Frieden & Sicherheit
Niniane Paeffgen – In the last two years, these European cities became better known for terrorist attacks rather than for croissants and beer. Citizens are devastated, angry and insecure. Of course, something has to happen now. Something must change.
After the latest attacks in Nice, the French president announced: “Nothing will make us yield in our will to fight terrorism. We will further strengthen our actions in Iraq and Syria. We will continue striking those who attack us on our own soil.” The rhetoric of Mr. Hollande is clear: violence will be answered by violence. His words are not unfamiliar to us. In the aftermath of 9/11, former US president Bush declared war against terror and justified with this the following US-lead interventions in Afghanistan and Iraq. Where are we today, 15 years after the declaration of war on terrorism?
Some billions of dollars spent in wars, a tremendous death toll and widespread destruction of infrastructure, the biggest refugee movement since World War II, growing instability in the Middle East, and not fewer terrorists but more. The on-going refugee crisis and a string of severe terrorist attacks in Europe, as well as the incapability of the political leaders in dealing with these challenges, divide Europe today. The European Union is facing the prospect of disintegration with its very survival at stake. Europe therefore urgently needs a new approach on security and a coordinated Counter-Terrorism Strategy.
It is tempting to take prompt military actions. However, Europe can learn from mistakes made by the United States during the first so called “war on terror”. Intensifying military interventions in the Middle East will not be the ultimate solution to the problem. We shouldn’t forget that Europe is very close to the Middle East, unlike the US. Our societies, geography and politics are intertwined. What happens in the Middle East, will inevitably affects Europe. The luxury of disconnectedness can’t be afforded anymore.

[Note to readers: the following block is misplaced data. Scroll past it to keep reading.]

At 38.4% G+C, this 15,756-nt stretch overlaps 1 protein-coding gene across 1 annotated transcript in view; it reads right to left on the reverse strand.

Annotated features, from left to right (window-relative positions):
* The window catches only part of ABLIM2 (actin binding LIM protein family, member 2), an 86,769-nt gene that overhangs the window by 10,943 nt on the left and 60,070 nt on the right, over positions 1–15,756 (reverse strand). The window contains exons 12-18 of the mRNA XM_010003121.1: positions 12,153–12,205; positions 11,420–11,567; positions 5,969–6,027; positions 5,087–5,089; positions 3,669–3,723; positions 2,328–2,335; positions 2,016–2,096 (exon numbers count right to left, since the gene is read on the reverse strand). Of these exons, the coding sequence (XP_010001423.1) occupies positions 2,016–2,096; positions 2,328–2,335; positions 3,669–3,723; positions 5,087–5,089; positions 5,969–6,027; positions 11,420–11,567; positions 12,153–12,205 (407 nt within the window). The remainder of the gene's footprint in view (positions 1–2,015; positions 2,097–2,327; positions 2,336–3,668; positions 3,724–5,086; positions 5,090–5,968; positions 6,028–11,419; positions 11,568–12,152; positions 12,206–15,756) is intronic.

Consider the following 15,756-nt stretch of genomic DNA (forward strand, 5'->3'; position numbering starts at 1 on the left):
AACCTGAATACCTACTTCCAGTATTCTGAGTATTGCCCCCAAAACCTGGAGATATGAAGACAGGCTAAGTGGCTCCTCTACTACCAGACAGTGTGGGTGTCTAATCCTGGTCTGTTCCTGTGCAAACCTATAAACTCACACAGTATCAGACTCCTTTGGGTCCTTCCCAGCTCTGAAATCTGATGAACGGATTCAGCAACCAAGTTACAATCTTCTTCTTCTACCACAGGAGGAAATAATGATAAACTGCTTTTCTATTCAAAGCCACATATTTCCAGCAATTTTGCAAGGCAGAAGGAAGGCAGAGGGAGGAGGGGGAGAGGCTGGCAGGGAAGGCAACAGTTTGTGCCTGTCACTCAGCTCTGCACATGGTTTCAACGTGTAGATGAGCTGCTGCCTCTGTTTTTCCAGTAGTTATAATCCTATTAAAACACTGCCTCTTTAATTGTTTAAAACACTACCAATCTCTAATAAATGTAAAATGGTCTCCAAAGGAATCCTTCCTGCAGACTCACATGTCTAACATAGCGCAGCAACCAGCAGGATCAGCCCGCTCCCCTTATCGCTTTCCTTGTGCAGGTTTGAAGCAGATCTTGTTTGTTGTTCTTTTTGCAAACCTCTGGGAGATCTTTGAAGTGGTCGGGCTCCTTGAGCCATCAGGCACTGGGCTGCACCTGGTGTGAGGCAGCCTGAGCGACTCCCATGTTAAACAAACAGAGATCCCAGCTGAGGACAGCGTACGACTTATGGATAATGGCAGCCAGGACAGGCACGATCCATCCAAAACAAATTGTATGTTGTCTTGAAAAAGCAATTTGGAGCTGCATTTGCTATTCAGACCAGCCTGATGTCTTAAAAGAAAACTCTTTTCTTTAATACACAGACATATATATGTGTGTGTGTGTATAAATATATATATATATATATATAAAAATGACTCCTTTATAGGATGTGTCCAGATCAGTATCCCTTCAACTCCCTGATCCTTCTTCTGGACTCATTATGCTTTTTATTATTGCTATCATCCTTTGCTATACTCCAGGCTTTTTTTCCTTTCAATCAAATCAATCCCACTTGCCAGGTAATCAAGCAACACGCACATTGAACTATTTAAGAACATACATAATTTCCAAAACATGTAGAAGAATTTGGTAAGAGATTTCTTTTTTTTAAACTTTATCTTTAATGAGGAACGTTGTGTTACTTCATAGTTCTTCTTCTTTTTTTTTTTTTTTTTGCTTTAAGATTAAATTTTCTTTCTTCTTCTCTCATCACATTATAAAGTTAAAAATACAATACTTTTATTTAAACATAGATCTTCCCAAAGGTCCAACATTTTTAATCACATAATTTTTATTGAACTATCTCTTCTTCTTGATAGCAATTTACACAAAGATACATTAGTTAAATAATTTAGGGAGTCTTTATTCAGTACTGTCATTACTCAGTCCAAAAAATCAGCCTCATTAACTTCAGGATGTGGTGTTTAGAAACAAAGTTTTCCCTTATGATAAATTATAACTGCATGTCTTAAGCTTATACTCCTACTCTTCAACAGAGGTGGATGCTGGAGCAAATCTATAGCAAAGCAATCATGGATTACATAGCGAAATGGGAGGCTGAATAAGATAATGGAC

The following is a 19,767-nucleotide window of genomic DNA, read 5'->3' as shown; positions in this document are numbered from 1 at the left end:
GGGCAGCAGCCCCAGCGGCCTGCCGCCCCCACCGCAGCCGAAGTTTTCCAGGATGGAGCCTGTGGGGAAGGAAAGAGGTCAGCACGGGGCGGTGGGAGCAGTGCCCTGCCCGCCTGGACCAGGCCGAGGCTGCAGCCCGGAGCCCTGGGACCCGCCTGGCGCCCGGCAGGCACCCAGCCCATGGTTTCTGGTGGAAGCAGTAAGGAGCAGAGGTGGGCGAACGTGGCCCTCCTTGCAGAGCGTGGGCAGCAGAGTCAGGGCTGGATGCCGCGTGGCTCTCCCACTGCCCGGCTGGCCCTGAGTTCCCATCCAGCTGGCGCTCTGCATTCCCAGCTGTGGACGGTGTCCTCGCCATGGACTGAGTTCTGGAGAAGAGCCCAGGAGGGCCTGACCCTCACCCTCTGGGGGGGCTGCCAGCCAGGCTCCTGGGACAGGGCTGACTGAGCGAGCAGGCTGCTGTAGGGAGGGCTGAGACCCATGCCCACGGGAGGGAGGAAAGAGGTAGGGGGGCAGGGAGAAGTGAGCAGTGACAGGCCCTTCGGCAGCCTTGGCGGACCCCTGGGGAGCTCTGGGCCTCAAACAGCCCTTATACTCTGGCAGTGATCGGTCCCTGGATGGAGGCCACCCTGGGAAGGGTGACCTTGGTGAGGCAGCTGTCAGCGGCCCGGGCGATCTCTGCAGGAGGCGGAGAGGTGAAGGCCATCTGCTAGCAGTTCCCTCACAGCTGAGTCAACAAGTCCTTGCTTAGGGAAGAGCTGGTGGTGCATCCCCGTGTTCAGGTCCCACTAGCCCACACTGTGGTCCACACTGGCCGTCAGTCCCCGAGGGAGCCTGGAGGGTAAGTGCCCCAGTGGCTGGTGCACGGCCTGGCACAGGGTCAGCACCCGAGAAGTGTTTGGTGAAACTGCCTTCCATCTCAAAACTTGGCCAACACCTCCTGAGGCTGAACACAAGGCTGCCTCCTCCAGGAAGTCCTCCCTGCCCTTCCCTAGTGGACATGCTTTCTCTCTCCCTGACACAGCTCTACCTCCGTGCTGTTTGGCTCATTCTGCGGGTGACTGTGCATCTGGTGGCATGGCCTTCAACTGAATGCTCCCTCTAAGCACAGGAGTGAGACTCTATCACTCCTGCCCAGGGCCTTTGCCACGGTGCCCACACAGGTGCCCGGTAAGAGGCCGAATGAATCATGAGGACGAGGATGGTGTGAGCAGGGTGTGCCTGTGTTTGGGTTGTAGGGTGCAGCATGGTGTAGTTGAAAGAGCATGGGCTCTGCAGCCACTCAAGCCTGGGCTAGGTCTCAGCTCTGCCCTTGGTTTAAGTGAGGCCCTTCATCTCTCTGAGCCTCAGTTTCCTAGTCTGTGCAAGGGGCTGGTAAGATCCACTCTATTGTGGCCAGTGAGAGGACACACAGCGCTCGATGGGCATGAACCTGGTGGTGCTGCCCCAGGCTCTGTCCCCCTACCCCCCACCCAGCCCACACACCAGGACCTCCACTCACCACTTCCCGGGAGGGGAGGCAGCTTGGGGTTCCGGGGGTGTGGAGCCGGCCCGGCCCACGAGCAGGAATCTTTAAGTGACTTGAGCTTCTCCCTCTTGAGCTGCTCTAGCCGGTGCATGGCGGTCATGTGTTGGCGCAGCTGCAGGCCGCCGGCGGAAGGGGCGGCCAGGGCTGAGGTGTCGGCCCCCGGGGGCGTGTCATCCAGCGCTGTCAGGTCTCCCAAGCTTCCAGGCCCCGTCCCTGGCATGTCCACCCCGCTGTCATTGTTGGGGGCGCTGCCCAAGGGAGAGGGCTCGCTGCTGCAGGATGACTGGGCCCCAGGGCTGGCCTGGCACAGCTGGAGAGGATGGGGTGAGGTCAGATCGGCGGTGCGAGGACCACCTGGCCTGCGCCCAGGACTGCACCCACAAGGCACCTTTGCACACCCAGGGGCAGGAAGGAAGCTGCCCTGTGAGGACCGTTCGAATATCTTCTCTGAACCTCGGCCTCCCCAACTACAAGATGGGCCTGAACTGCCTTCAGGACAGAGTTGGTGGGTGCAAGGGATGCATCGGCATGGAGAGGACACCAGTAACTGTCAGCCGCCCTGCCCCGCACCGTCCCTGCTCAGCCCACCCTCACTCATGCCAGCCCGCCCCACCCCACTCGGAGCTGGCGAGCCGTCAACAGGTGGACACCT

Three paths against ISIS
ISIS is not just an Islamist military group. It is an ideology. Bombs can’t defeat ideologies. The problem is much more complex and Europe needs to tackle it by the roots and take measures not only outside its borders.
Europe’s security services must work more closely together and it is time to think about a common European security agency to ensure that intelligence is shared more effectively. Monitoring potential terrorists and sharing the information is another necessity. However, this approach has its limitations, as we have seen in the terrorist attack in Nice. Despite a country on high alert, the terrorist attack couldn’t be prevented.
Furthermore, a counter-terrorism strategy begins on the individual level. More efforts and resources should be spent on preventing violent extremism and radicalisation of young people. The root causes for violent radicalisation are complex and strategies on tackling the problem will take time and vary from country to country. But what is fundamental is an integral approach, where public authorities and leaders of Islamic communities working more closely together.
And lastly, understanding the Islamic State is key. Its goal is to divide our societies. Informed citizens that refuse polarization and orient towards the values Europe stands for, will not allow this to happen.
These are of course very simplified suggestions and are far from being a solution to the complex problem. But what we don’t need is a second war on terrorism that will further advance polarization. Above all, we need a strong unified Europe and decision-makers, who seek for rational and long-term strategies. It will be a bumpy ride.
Niniane Pfaeffgen is studying International Affairs & Governance at the University of St. Gallen.
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Picture: I, Dfrg.msc (wikipedia.org)